By Bob Howard
BBC Radio 4's Money Box
Websites that offer to help you save thousands of pounds in commission by selling your home without the help of an estate agent are hoping their time has come.
mousesale.co.uk is one of dozens of private sale websites
It is thought around nine out of every 10 homes are still sold through estate agents.
But private property sales websites believe the growth in house prices and the greater availability of broadband will lure more sellers to them.
Pauline Morrow is selling her four bedroom house in Ipswich.
Whenever she has moved before, Pauline has used an estate agent, but this time she decided to do it herself.
She has paid around £100 to advertise her property on mousesale.co.uk - one of dozens of private sale websites which have sprung up in recent years.
As well as having photos and house details, the website has provided a "for sale" sign - instead of estate agent's details, it has Pauline's personal mobile number on it.
Since August, she has shown around about 20 potential buyers and had the house under offer.
The £100 she has paid is not refundable but she can keep her advertisement on the site as long as she likes.
"I know exactly what I've got in my house, I've been here for 30 years. I feel I can give a better selling of it than probably an estate agent," she told BBC Radio 4's Money Box.
Pauline still has to have a solicitor to handle the legal side so she is not being left to do everything on her own.
Mr Garland is optimistic about the future of private online sales
Richard Garland set up mousesale.co.uk last year. He has sold around 150 properties so far.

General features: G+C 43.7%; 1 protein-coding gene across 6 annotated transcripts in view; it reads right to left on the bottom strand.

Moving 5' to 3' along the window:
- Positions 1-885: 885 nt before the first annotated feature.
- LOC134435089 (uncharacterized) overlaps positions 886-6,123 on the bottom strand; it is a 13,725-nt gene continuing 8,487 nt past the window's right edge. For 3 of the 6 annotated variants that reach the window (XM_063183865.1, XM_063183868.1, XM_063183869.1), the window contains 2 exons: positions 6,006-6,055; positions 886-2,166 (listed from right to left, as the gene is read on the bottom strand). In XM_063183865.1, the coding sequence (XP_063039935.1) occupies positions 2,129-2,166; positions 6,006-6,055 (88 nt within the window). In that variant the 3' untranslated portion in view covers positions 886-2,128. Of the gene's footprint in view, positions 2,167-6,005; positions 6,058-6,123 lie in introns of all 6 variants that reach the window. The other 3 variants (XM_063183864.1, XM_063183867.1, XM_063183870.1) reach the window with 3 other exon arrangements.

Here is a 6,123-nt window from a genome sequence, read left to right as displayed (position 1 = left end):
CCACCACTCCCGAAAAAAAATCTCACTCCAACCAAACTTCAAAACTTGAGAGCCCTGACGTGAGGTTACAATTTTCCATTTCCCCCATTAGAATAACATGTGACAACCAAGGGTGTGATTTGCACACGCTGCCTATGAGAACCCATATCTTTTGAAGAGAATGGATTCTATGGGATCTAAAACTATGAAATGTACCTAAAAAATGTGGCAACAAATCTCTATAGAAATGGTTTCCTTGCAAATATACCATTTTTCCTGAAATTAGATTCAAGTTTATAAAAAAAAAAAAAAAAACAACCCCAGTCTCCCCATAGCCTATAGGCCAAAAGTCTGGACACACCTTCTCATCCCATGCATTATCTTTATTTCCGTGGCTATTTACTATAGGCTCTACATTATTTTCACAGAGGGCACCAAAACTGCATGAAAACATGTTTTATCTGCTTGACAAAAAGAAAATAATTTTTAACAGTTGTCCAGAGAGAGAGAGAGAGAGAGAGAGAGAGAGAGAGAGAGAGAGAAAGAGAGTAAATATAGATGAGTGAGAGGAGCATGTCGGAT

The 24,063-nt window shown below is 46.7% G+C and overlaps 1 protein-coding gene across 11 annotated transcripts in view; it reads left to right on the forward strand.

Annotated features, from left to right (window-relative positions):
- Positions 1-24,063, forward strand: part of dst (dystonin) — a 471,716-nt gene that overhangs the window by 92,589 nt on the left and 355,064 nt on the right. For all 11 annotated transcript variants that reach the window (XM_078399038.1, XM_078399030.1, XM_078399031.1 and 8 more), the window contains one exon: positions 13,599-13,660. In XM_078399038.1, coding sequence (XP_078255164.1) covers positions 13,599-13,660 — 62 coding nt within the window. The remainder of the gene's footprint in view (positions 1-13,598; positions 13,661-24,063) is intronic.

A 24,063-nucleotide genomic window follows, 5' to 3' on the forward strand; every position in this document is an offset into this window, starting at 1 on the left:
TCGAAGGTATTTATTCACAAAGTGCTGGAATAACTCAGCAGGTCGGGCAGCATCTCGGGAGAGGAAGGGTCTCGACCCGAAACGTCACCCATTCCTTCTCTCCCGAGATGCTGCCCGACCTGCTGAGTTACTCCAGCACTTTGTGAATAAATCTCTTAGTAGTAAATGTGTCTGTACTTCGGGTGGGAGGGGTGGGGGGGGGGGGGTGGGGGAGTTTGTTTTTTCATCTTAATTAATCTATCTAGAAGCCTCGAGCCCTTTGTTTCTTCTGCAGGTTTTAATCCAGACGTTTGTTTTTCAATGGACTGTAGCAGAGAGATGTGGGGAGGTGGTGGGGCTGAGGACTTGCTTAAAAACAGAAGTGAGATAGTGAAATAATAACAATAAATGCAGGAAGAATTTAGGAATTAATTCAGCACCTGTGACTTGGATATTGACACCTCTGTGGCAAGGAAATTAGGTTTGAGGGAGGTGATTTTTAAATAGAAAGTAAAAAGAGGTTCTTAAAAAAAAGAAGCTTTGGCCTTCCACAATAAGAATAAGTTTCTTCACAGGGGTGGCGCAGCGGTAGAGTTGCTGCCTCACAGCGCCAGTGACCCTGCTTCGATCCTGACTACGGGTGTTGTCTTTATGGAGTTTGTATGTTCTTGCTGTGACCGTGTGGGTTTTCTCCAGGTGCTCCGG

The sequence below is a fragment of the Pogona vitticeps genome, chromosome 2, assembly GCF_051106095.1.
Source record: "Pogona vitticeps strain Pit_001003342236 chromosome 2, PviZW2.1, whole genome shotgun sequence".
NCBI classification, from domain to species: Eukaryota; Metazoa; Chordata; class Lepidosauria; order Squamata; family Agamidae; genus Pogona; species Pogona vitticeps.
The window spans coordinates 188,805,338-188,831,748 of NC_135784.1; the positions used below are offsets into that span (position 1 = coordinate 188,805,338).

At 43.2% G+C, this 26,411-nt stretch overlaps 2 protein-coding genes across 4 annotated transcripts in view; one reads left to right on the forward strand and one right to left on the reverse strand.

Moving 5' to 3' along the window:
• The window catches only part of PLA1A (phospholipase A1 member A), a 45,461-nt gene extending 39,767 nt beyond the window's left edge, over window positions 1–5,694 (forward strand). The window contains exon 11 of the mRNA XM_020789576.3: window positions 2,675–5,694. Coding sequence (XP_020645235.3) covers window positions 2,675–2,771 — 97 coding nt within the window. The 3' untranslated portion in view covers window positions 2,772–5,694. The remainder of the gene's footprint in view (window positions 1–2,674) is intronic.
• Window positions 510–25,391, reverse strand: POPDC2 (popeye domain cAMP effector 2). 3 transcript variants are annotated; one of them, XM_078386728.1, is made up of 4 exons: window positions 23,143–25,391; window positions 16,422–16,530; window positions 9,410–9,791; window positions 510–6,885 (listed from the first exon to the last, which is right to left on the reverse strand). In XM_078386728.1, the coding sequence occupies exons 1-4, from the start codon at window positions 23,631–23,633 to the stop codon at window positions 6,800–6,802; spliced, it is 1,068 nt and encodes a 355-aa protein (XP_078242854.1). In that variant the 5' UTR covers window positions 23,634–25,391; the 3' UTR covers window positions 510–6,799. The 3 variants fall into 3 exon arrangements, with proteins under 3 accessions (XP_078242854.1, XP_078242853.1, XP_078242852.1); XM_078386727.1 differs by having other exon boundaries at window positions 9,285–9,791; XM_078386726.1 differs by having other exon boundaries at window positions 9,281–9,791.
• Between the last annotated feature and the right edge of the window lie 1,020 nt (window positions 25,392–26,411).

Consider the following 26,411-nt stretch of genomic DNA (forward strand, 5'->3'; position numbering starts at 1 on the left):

"This is the future," he said. "The internet has revolutionized the way we do all sorts of things."
Mr Garland's site lists 350 properties for the whole of the UK, so he is not in the league of websites like findaproperty.com or rightmove.co.uk with boasts of more than half a million.
But his site is linked to much bigger portals like fish4homes.co.uk and hotproperty.co.uk.
Together, they have hundreds of thousands of properties, some being sold privately and others being marketed by estate agents.
This sort of exposure makes Richard highly optimistic about the future, but others are more cautious.
Martin Charlick set up thelittlehousecompany.co.uk seven years ago.
He has around 1,200 homes on offer at the moment and charges up to £135.
Like mousesale.co.uk, he estimates he sells half of his properties.
He believes private sales sites are not yet seriously challenging estate agents because many sellers still have not heard about them, and if they have, are worried about selling their home without professional help.
"We are missing a very large slice of the public that are completely unaware that they have a choice other than using an estate agent."
Martin's site may not have a big promotions budget, but already people who have sold successfully with him are returning to sell again.
Sue Allen from Yeovil has listed her current home five years after selling her last property through the site.
She said she has saved thousands of pounds because she got more than the estate agents had valued it at and she did not have to pay them a penny in commission.
"The estate agents valued it between £475,000 and £485,000. We eventually sold it for £540,000," she told the programme.
Estate agents do not appear to feel under threat at the moment.
Peter Bolton King, chief executive of the National Association Estate Agents, concedes it is possible to save on commissions by selling this way but he believes his members offer a service it is hard for private sellers to match.
"The good agent will be able to proactively push things forward for you," he said.
"Private individuals have not got the knowledge and contacts to be able to do that."
BBC Radio 4's Money Box was broadcast on Saturday, 21 April 2007 at 1204 BST.
The programme was repeated on Sunday, 22 April 2007 at 2102 BST.